Yesterday’s theory that I had to tackle the least pleasant tasks first (the so-called “eat that frog” approach) was put into action this morning, albeit with less immediate enthusiasm. I found it difficult to wake up this morning, which I suspect was due to a lack of enthusiasm by my subconscious lizard brain. “Sleep, sleep!” my body insisted. I didn’t sleep well the night before, tossing and turning to find the optimum combination of pillows to feel comfortable. I finally moved to the futon couch, and this was oddly more comfortable.
I let the alarm buzz through for two hours, only sitting up when I realized it had stopped buzzing. I also realized that I hate buzzer mode, and like to wake up to radio mode in the morning these days, as it gets the brain primed with enough thoughts to kickstart the body into action. Though I suppose it might also plant DISTRACTIONS too. Oh well.
Out of bed by 900AM, I went downstairs and did a very abbreviated 15M startup. It only took about 5 minutes to review yesterday’s notes and decide on what to do, so the rest of the tie I took the most unpleasant of tasks and started to plod through it. Once started, the task was no longer unpleasant as I flowed into problem solving mode. Again, it’s amazing at how much resistance builds up.
I think the resistance breaks because when I’m thinking of doing a task, I am thinking of how I would rather be doing something else, like work on new notebooks or designs. My resistances are born of impatience and a desire to have immediate results, but the work I must do is not compatible with those impulses. Basically, I’m thinking like a manager instead of a problem solver or a creative.
So, I fight the negative reactions by either attacking the early in the day when I am at my energy peak, or I try to enter a zen-like NO EMOTION state so I can mechanically just get going. Once past the initial barriers, my mind is engaged with the problem and the resistance is gone. Perhaps there’s a way to skip the resistance and move directly into problem solving mode. One way to do that is to drop the expectations of results that I have, and shift to learning. Allow myself the time to wander through a problem and try some stuff, rather than feel under the gun to spend as little time doing research so I can jump right into production. It’s going to take the same amount of time if I do fun research first, indulging my desire to structure information and set things up for efficient production, compared to just jumping into it and discovering that I have to redo the work over again anyway. My expectations, though, are really set by the manager mindset, which is a form of gaslighting.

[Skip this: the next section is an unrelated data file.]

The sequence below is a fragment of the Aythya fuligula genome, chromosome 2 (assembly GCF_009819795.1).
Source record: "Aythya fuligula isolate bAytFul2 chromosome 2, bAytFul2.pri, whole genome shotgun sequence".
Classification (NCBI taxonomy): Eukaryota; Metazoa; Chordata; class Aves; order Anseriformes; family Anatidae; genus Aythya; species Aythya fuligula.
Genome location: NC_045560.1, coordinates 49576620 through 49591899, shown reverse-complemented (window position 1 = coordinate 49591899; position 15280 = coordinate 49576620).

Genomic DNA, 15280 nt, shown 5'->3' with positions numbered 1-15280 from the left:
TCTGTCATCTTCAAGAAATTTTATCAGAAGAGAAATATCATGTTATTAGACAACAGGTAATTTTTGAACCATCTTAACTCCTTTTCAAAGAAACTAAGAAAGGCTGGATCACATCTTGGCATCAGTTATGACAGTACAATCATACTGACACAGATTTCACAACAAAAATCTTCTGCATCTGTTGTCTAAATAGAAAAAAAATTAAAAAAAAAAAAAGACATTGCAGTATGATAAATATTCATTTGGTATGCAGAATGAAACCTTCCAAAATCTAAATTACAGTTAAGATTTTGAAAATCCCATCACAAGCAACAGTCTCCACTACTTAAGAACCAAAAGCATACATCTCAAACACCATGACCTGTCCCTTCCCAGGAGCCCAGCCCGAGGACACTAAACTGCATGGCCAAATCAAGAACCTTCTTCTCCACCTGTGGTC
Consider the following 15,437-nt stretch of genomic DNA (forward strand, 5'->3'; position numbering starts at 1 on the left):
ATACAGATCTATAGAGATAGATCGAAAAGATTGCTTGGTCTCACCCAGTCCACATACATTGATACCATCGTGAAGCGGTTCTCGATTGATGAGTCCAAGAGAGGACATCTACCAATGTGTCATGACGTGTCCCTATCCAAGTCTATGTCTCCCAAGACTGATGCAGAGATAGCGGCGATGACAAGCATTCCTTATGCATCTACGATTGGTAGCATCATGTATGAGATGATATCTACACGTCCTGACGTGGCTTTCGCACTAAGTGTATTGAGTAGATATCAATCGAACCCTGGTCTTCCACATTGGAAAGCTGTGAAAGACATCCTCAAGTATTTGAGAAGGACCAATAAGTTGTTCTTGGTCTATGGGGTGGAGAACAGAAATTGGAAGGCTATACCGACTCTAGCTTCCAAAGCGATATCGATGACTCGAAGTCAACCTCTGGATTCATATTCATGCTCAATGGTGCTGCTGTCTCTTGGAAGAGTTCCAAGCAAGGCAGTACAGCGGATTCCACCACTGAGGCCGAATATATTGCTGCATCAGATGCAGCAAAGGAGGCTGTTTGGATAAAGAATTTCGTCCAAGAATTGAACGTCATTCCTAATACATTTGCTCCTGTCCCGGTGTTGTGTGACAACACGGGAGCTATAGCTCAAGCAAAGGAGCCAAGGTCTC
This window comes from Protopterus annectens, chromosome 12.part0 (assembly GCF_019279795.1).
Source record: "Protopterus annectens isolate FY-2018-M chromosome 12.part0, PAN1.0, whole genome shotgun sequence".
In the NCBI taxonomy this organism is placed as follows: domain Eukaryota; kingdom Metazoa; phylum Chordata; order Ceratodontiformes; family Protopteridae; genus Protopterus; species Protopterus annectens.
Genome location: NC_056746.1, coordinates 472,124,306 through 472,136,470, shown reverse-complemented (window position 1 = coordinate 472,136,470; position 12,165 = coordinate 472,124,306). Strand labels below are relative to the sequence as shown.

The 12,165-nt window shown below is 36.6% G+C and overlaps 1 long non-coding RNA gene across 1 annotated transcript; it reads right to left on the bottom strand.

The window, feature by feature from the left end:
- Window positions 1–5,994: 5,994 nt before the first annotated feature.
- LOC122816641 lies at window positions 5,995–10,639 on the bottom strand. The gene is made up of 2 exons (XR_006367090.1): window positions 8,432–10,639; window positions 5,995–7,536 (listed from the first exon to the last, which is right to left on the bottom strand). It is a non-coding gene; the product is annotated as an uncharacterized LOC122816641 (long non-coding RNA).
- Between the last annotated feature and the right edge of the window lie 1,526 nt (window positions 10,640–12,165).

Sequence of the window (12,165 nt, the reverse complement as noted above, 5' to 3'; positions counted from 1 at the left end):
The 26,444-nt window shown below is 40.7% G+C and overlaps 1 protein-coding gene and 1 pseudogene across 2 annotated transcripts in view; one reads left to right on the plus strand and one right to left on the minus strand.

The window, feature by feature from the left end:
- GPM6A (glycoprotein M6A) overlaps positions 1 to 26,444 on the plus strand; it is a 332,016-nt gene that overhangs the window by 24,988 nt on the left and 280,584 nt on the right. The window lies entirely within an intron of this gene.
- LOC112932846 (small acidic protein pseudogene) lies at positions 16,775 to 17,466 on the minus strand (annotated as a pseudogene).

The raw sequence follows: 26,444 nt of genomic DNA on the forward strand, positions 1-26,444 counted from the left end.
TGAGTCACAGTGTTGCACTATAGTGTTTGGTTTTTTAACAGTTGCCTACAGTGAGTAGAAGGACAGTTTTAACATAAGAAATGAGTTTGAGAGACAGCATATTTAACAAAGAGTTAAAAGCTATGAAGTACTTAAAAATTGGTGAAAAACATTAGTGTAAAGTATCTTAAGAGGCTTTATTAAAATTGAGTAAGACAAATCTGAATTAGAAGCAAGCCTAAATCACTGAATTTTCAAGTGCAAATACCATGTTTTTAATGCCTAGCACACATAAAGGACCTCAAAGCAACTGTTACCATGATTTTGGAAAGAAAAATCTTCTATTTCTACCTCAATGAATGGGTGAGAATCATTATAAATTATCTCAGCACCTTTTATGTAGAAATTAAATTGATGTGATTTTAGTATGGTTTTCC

I’m starting to wander here, so I’ll try to pull it together:
- The resistance I feel to starting unpleasant tasks are due to negative emotions and the desire to do something else. Or resentment at having to do the task at all for little perceived gain in the near term. I just want the thing done. However, resentment fades once I get into the actual problem solving. Then, it’s interesting because I’m no longer thinking I have to meet some kind of arbitrary expectation on speed of delivery.
In other words, I tend to have a manager’s mindset when it comes to looking at tasks in the FUTURE, judging them on several criteria: estimated time, cost in resources, and the emphasis on ASAP. This is a dumb attitude to have for my own projects, especially if there are many unknown factors.
Instead of having a manager mindset, perhaps I could reduce the resistance by adopting the creator or explorer mindset in approaching all tasks. Spend time exploring the problem in search of a solution. It usually doesn’t take more than an hour to get to a good ballpark estimate. And it’s OK if the first approach doesn’t work in my book. If you’re doing something new for the first time, estimates are basically guesses. It’s only after the process is formalized can you make GOOD estimates based on prior work logs. But I digress…the main point is that dropping the ASAP mindset would be good for reducing the initial resistance. Everything can be a fun puzzle instead of a drag on my time. It’s entirely a question of having the right mindset, and not letting people gaslight you into thinking you’re not doing it right.
p>With that in mind, tomorrow is going to be more of the same:
- Content Review!
- Learning New Coding Concepts!
I’ll try to keep the mindset of exploration at the forefront, and trust that the problems will get solved along the way.